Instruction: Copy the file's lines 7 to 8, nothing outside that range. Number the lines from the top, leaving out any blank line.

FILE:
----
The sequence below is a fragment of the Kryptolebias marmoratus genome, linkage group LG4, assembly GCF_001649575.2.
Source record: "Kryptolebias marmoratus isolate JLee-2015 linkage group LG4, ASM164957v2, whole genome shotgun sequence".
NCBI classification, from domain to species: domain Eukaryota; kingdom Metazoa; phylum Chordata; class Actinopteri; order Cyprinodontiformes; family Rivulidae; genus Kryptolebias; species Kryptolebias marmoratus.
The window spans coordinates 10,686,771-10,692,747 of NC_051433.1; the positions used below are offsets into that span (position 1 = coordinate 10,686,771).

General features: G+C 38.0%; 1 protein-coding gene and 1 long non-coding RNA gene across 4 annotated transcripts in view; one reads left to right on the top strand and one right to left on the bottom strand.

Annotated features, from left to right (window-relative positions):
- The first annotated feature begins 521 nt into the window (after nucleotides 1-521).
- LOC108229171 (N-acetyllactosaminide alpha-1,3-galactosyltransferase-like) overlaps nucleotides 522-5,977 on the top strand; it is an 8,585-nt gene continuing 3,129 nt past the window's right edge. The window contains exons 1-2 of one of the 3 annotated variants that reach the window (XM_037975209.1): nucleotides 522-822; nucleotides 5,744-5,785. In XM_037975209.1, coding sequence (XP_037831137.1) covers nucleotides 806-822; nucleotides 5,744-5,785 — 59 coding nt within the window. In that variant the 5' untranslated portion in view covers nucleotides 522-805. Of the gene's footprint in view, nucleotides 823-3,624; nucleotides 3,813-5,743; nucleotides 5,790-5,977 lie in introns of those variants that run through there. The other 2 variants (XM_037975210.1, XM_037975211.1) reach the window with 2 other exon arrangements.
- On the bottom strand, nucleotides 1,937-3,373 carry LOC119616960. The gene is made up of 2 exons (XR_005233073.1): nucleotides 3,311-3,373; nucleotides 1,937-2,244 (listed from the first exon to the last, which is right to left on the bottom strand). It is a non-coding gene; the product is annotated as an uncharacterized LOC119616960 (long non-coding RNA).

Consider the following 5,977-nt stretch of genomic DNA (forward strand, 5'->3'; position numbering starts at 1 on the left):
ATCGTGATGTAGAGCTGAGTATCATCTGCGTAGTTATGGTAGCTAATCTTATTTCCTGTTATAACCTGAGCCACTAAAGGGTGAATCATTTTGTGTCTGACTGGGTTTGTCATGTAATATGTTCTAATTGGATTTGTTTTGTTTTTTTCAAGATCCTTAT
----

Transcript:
- The first annotated feature begins 521 nt into the window (after nucleotides 1-521).
- LOC108229171 (N-acetyllactosaminide alpha-1,3-galactosyltransferase-like) overlaps nucleotides 522-5,977 on the top strand; it is an 8,585-nt gene continuing 3,129 nt past the window's right edge. The window contains exons 1-2 of one of the 3 annotated variants that reach the window (XM_037975209.1): nucleotides 522-822; nucleotides 5,744-5,785. In XM_037975209.1, coding sequence (XP_037831137.1) covers nucleotides 806-822; nucleotides 5,744-5,785 — 59 coding nt within the window. In that variant the 5' untranslated portion in view covers nucleotides 522-805. Of the gene's footprint in view, nucleotides 823-3,624; nucleotides 3,813-5,743; nucleotides 5,790-5,977 lie in introns of those variants that run through there. The other 2 variants (XM_037975210.1, XM_037975211.1) reach the window with 2 other exon arrangements.